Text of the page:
Invasive Species Compendium

Detailed coverage of invasive species threatening livelihoods and the environment worldwide

Abstract

Graminoid invasion in an insular endemism hotspot and its protected areas.

Abstract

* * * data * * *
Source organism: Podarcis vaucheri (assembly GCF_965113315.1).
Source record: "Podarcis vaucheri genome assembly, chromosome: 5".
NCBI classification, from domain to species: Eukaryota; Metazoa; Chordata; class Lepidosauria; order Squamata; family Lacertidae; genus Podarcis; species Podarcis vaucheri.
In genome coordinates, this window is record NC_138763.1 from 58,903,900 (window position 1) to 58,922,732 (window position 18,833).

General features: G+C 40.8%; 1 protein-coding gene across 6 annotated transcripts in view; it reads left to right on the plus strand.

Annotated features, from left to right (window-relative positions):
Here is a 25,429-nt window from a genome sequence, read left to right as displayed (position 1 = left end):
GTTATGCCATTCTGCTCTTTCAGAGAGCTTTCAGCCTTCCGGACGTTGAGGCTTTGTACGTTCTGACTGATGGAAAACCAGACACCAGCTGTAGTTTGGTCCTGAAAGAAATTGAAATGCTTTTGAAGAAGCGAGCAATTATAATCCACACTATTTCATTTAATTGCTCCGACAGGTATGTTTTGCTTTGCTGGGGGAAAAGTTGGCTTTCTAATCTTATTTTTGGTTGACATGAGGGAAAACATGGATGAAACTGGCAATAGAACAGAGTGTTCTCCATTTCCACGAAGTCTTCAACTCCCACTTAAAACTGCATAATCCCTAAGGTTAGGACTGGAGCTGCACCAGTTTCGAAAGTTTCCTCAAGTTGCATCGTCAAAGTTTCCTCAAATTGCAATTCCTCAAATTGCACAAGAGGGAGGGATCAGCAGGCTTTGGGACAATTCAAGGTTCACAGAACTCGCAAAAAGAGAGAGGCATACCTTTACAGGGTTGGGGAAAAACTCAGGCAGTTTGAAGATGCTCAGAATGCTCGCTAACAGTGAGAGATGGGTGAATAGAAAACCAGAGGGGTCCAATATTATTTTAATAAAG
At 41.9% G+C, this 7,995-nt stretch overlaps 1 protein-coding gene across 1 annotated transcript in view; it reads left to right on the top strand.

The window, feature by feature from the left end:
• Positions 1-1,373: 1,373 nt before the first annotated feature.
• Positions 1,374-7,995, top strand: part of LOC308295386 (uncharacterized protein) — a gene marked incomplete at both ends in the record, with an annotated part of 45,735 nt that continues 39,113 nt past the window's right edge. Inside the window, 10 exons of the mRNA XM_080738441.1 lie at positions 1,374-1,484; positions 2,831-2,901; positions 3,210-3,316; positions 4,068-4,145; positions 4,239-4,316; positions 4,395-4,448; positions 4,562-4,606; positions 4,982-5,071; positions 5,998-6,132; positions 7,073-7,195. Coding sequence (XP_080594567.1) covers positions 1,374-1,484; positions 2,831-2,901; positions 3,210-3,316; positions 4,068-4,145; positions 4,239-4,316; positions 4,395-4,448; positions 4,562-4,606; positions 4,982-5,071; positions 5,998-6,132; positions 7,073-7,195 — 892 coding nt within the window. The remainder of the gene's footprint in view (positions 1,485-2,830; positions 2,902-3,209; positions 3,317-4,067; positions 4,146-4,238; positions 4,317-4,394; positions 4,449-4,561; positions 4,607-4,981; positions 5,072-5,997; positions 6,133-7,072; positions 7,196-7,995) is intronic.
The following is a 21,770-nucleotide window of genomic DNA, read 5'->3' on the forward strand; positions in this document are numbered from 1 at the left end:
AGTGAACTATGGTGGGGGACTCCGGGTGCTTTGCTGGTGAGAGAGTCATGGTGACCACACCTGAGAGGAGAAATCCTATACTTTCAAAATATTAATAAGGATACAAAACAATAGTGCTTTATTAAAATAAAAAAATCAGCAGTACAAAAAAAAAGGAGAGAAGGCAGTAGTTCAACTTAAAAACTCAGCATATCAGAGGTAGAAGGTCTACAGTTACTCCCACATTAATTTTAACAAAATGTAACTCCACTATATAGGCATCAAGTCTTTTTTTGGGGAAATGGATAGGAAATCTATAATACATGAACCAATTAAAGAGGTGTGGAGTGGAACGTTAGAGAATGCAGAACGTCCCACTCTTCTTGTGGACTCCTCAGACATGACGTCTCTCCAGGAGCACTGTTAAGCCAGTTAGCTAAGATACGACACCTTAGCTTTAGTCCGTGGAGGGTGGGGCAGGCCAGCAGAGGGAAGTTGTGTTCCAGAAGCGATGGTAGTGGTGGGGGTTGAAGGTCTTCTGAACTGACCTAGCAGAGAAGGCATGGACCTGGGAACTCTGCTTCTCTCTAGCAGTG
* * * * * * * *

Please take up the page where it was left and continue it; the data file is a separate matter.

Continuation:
Invasive plant species are increasingly altering species composition and the functioning of ecosystems from a local to a global scale. The grass species Pennisetum setaceum has recently raised concerns as an invader on different archipelagos worldwide. Among these affected archipelagos are the Canary Islands, which are a hotspot of endemism. Consequently, conservation managers and stakeholders are interested in the potential spreading of this species in the archipelago. We identify the current extent of the suitable habitat for P. setaceum on the island of La Palma to assess how it affects island ecosystems, protected areas (PAs), and endemic plant species richness. We recorded in situ occurrences of P. setaceum from 2010 to 2018 and compiled additional ones from databases at a 500 m × 500 m resolution. To assess the current suitable habitat and possible distribution patterns of P. setaceum on the island, we built an ensemble model. We projected habitat suitability for island ecosystems and PAs and identified risks for total as well as endemic plant species richness. The suitable habitat for P. setaceum is calculated to cover 34.7% of the surface of La Palma. In open ecosystems at low to mid elevations, where native ecosystems are already under pressure by land use and human activities, the spread of the invader will likely lead to additional threats to endemic plant species. Forest ecosystems (e.g., broadleaved evergreen and coniferous forests) are not likely to be affected by the spread of P. setaceum because of its heliophilous nature. Our projection of suitable habitat of P. setaceum within ecosystems and PAs on La Palma supports conservationists and policymakers in prioritizing management and control measures and acts as an example for the potential threat of this graminoid invader on other islands.